If by deceit or fault of the principal, a transaction procured by the agent is not concluded, the agent is still entitled to his commission. Unless otherwise agreed, if the transaction is not fully or partially concluded between the principal and third party, the agent is entitled to his commission for the portion of the transaction that was completed.

Principal’s right to appoint agents, distributors and representatives.

Except when an exclusive agent, distributor or representative contract exists, a principal may engage as many agents, distributors or representatives for the same geographical area or activity.

Termination of the agent, distributor or representative agreement. Except for “just cause” as described below, an independent agent, distributor or representative agreement may only be terminated by (1) mutual agreement of the parties shown in writing;

  • (1) mutual agreement of the parties shown in writing;
  • (2) lapse of the term of the agreement, if any, and
  • (3) at the option of the agent, provided he gives the principal at least three months’ notice. In this last case, the agent must make an accounting and, if so demanded by the principal, return the merchandise subject to the agreement at a CIF price.


If the contract is terminated in any of the above three circumstances, no party shall bear any liability to the other.

Any of the parties may terminate the contract for “just cause” and may recover damages from the other party. For either party, “just cause” exists when there is

  • (1) a breach of the contractual obligations;
  • (2) the commission of a crime against the property or person of one of the parties by the other, and
  • (3) the refusal of one party to provide reports, make accountings or settle accounts relating to the transactions, in the time and manner agreed to by the parties.


For the principal, “just cause” also exists if

  • (1) the agent divulges or informs a third party without due authorization of any secret deed, fact, key, or formula which was confided to him by virtue of the respective contract; and
  • (2) there is a reduction in the average sales or placement of goods or services, due to the agent’s negligence or ineptitude, as judicially corroborated. If no negligence or ineptitude is shown, the principal shall be liable for any damages caused by the termination of the contract.


For the agent, distributor or representative, “just cause” also includes an act by the principal that directly or indirectly impedes or tends to impede the agent’s performance of the contract.

The principal may terminate the contract without cause, but must indemnify the agent for any damages caused by the termination.

If the parties cannot agree on the amount of compensation for wrongful termination, a court must determine the amount upon receipt of expert proof. The parties may also agree to arbitrate the issue but, in either the case of arbitration or judicial resolution, the case must be heard in Guatemala.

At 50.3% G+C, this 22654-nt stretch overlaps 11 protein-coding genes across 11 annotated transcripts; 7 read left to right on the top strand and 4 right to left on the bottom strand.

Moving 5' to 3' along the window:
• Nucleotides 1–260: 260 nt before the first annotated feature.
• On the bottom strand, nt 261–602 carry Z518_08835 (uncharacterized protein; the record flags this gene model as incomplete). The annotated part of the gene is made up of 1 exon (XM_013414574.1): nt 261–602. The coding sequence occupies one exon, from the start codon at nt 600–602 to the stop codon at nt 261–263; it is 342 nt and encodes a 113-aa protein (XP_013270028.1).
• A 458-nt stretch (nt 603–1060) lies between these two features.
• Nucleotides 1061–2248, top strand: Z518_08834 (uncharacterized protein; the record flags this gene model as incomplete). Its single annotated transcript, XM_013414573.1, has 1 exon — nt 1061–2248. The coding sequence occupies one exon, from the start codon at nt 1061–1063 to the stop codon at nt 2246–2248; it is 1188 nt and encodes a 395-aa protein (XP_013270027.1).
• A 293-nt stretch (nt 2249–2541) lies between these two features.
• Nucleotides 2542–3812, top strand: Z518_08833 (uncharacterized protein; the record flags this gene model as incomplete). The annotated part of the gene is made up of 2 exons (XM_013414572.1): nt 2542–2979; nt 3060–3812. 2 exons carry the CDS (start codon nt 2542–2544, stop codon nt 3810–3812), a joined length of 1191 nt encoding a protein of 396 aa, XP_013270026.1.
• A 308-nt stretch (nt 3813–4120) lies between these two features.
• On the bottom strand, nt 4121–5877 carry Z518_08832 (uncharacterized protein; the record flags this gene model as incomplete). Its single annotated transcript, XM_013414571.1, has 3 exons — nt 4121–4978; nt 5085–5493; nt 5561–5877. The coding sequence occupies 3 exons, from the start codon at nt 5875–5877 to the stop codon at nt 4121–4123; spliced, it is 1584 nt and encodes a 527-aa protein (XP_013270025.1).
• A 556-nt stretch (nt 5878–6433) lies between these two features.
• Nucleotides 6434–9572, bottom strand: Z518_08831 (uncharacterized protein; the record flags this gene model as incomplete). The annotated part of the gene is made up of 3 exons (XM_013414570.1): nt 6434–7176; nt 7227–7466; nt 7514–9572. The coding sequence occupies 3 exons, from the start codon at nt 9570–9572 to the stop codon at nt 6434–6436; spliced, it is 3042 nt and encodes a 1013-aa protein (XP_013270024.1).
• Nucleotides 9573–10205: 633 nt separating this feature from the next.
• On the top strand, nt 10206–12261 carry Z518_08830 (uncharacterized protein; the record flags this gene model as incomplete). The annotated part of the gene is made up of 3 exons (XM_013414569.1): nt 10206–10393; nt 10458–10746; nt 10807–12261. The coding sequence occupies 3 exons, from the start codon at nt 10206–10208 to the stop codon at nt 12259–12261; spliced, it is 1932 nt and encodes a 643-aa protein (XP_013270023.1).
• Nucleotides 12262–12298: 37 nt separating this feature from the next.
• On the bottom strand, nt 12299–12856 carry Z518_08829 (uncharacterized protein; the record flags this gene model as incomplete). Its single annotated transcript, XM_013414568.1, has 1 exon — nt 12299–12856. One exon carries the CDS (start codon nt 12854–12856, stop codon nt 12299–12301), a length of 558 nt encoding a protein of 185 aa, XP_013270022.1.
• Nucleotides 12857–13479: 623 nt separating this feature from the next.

If one of the parties is ordered to indemnify the other, the judgment or award may make the following pronouncements:

  • (1) whether or not general damages (perjuicios) exist and, if so, their amount as justice may require according to the nature and circumstances of the business;
  • (2) whether or not special damages (daños) exist and, if so, their amount in the following items:
  • a) direct costs and advertising and promotion costs that were incurred because of the contract during the last year;
  • b) investments made on account of the contract if these are not recoverable or usable for another purpose;
  • c) payments for existing merchandise at the warehouse CIF price, which could not be sold due to the termination or rescission of the contract, provided the merchandise is in good condition. Any merchandise whose deterioration is attributable to the principal shall be deemed in good condition, and
  • d) indemnification to which employees or workers are legally entitled and whose dismissal was due to


A principal seeking to engage an agent, distributor or representative in Guatemala should carefully define the precise character of relationship. If engaging an agent, the principal should expressly provide whether the agent is dependent or independent, remembering that dependent agents are employees for purposes of Guatemala law. In the case of independent agents, distributors and representatives, the principal should include, at the very minimum, a term of duration in the contract. In this way, the contract can be safely terminated without the evidentiary complications presented by attempting to use “just cause” as a basis.